This blog is shortly and sweetly aimed at making sure policyholder advocates do not lose sight of the contractual discovery forest for the “extra-contractual discovery” trees. The substance of this post is not breaking news … rather, this post is a friendly reminder to policyholder advocates that extra-contractual (i.e., bad faith) discovery may be available in contractual disputes.
Florida policyholders, at least in federal court, are not precluded from obtaining discovery in a contract dispute merely because the discovery may also bear on the disposition of a bad faith dispute. For example, the Southern District of Florida federal court recently held:
[The insurance company] has sought a protective order on Plaintiff’s request for ‘all documents and all claims files relating in any way to the insured… .’ … [T]hese claim files are ‘relevant to the extent they relate to Plaintiff’s breach of contract claim. [The insurance company] is correct in its argument that, to the extent that items in the claim file relate only to the bad faith … claim, they are premature and not yet discoverable [in this contractual dispute]. Nevertheless, [the insurance company] made no effort to separate any contended documents that are relevant for both the breach of contract claim and the bad faith … claim from those that are only relevant to the bad faith … claim. Thus, [the insurance company] did not make ‘specific demonstration of facts in support of the request’ for protective order. Hence, [the insurance company] has not shown the Court that it has ‘good cause’ so as to be entitled to a protective order. Thus, [the insurance company’s] motion for protective order is DENIED to the extent that any discovery requests are relevant to the extent that they do not relate solely to a claim that [the insurance company] acted in bad faith in refusing to defend or cover [the insured].1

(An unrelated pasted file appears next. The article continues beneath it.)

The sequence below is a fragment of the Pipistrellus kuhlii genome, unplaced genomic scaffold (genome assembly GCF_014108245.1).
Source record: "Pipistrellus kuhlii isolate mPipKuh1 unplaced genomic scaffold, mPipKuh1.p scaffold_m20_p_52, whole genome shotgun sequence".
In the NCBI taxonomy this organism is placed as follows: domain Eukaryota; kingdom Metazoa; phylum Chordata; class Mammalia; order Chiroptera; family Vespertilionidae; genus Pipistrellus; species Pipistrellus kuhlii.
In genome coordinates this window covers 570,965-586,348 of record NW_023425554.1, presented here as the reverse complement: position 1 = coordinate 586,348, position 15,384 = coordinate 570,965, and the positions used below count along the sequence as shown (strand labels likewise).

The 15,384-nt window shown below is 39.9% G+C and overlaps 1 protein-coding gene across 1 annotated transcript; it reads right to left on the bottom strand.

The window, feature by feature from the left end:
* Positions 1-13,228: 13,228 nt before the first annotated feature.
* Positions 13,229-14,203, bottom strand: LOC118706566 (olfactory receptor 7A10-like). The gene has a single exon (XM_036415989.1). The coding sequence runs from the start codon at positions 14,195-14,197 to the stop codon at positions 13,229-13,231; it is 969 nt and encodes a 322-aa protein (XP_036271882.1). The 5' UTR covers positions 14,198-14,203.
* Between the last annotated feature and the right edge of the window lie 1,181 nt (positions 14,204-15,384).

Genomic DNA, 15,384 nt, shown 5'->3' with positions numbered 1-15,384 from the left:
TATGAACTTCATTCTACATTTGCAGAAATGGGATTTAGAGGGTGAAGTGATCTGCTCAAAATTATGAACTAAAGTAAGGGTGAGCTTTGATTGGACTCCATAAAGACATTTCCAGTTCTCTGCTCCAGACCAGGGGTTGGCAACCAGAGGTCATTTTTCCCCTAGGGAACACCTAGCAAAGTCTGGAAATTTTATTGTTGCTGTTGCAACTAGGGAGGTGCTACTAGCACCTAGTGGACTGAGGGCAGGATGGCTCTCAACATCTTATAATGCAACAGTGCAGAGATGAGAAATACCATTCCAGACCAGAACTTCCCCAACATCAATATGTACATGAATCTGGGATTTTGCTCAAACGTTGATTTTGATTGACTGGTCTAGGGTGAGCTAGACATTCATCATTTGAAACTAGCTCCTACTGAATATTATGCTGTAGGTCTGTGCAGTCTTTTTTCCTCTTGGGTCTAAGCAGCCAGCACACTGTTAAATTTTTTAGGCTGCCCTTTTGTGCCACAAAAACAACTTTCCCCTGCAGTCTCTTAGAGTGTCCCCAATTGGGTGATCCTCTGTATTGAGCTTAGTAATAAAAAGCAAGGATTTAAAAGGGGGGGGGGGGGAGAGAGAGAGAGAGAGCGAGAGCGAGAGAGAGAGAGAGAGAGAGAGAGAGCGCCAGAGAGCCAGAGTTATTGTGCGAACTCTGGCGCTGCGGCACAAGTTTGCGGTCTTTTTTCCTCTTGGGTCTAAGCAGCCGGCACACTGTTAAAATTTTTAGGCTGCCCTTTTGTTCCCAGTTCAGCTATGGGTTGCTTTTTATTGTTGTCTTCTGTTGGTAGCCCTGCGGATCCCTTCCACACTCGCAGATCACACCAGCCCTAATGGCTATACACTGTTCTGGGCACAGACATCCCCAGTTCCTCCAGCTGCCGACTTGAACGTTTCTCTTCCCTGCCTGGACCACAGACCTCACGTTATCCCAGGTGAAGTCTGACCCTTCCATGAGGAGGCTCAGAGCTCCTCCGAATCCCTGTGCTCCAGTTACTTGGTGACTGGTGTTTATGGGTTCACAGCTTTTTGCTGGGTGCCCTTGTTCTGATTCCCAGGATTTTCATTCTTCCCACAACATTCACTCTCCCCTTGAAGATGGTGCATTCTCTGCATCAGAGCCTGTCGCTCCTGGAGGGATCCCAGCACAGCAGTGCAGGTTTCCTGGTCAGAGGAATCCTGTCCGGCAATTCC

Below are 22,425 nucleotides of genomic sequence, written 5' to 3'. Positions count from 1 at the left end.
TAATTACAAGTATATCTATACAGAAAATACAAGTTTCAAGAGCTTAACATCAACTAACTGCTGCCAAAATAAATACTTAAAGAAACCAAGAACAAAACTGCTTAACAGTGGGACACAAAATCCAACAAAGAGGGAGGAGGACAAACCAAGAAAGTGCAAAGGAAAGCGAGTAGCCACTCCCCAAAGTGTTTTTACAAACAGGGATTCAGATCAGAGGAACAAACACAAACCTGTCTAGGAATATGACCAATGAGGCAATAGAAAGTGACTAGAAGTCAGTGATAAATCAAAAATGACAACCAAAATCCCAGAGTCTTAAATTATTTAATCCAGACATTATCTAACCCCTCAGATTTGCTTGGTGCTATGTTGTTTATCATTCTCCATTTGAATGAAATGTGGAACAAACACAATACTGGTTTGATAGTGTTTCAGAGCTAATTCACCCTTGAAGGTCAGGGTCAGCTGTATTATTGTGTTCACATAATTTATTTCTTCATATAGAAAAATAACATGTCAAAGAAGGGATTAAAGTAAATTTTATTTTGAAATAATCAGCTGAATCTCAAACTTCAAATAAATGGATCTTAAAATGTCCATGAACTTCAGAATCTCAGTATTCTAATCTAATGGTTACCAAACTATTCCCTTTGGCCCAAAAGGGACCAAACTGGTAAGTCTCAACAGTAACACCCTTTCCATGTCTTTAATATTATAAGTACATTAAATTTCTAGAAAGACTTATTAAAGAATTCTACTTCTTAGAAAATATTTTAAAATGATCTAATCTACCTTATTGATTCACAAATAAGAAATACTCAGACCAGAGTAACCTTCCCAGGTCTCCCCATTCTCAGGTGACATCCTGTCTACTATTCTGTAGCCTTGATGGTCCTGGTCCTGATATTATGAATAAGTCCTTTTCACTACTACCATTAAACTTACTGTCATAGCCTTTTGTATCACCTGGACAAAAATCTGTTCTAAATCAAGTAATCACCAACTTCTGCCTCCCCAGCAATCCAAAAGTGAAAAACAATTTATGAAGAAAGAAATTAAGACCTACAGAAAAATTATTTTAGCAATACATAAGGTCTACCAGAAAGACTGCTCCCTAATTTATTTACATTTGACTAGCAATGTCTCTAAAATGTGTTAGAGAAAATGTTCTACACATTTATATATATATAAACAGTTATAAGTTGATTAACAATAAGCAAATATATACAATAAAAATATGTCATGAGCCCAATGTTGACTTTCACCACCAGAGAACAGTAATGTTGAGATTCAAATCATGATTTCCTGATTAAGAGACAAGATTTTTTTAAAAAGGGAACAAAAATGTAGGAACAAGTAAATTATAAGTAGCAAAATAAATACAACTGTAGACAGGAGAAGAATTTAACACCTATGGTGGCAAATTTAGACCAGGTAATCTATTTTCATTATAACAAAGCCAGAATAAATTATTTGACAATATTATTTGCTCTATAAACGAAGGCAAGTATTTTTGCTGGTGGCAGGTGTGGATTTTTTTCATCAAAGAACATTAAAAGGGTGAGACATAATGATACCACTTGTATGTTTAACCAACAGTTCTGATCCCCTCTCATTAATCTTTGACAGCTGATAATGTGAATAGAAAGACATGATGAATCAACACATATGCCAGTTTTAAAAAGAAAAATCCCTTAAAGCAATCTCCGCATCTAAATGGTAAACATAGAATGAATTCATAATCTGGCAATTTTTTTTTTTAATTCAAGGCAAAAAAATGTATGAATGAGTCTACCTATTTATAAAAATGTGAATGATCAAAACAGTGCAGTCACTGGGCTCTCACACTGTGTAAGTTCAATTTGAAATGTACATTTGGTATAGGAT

You will note that Mobley was a third-party case, but the principle also holds true in the first-party context. In sum, the view being that overlap between contractual and extra-contractual discovery does not automatically prevent the policyholder from obtaining such discovery in the contractual dispute.
Do not get engrossed by routine or preconceived notions – think outside the box in your discovery campaign.
To read previous posts in my series on dynamite discovery decisions, click here.
1 Mobley v. Capitol Specialty Ins., No. 13-20636-CIV, 2013 WL 3794058 at *5 (S.D. Fla. Jul. 19, 2013) (internal citations omitted and emphasis in original).